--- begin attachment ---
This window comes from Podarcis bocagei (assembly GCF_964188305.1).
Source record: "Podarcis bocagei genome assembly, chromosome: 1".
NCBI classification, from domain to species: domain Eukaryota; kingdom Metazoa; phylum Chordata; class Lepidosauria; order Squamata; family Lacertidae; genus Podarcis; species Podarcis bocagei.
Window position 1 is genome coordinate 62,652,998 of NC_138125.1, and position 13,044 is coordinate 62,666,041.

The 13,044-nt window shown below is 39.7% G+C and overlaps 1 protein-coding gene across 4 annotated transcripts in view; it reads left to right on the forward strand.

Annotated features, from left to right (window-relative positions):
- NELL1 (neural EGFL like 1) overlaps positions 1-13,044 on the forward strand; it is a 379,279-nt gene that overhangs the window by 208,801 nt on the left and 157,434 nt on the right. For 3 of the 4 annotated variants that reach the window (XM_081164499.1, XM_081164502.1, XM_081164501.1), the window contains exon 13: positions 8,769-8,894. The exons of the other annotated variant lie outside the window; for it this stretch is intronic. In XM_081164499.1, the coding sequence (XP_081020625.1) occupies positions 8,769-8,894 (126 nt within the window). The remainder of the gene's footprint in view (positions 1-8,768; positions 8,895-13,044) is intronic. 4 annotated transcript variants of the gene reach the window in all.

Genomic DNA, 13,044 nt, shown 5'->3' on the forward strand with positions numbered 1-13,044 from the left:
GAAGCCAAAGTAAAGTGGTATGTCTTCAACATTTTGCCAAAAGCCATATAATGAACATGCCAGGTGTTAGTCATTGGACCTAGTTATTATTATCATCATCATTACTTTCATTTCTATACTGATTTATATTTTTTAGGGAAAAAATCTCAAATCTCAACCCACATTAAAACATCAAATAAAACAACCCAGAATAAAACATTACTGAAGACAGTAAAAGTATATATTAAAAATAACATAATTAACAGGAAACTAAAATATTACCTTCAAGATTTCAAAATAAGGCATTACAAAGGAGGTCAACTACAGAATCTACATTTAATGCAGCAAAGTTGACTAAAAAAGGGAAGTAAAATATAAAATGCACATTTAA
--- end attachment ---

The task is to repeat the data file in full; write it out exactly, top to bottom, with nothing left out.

This window comes from Podarcis bocagei (assembly GCF_964188305.1).
Source record: "Podarcis bocagei genome assembly, chromosome: 1".
NCBI classification, from domain to species: domain Eukaryota; kingdom Metazoa; phylum Chordata; class Lepidosauria; order Squamata; family Lacertidae; genus Podarcis; species Podarcis bocagei.
Window position 1 is genome coordinate 62,652,998 of NC_138125.1, and position 13,044 is coordinate 62,666,041.

The 13,044-nt window shown below is 39.7% G+C and overlaps 1 protein-coding gene across 4 annotated transcripts in view; it reads left to right on the forward strand.

Annotated features, from left to right (window-relative positions):
- NELL1 (neural EGFL like 1) overlaps positions 1-13,044 on the forward strand; it is a 379,279-nt gene that overhangs the window by 208,801 nt on the left and 157,434 nt on the right. For 3 of the 4 annotated variants that reach the window (XM_081164499.1, XM_081164502.1, XM_081164501.1), the window contains exon 13: positions 8,769-8,894. The exons of the other annotated variant lie outside the window; for it this stretch is intronic. In XM_081164499.1, the coding sequence (XP_081020625.1) occupies positions 8,769-8,894 (126 nt within the window). The remainder of the gene's footprint in view (positions 1-8,768; positions 8,895-13,044) is intronic. 4 annotated transcript variants of the gene reach the window in all.

Genomic DNA, 13,044 nt, shown 5'->3' on the forward strand with positions numbered 1-13,044 from the left:
GAAGCCAAAGTAAAGTGGTATGTCTTCAACATTTTGCCAAAAGCCATATAATGAACATGCCAGGTGTTAGTCATTGGACCTAGTTATTATTATCATCATCATTACTTTCATTTCTATACTGATTTATATTTTTTAGGGAAAAAATCTCAAATCTCAACCCACATTAAAACATCAAATAAAACAACCCAGAATAAAACATTACTGAAGACAGTAAAAGTATATATTAAAAATAACATAATTAACAGGAAACTAAAATATTACCTTCAAGATTTCAAAATAAGGCATTACAAAGGAGGTCAACTACAGAATCTACATTTAATGCAGCAAAGTTGACTAAAAAAGGGAAGTAAAATATAAAATGCACATTTAA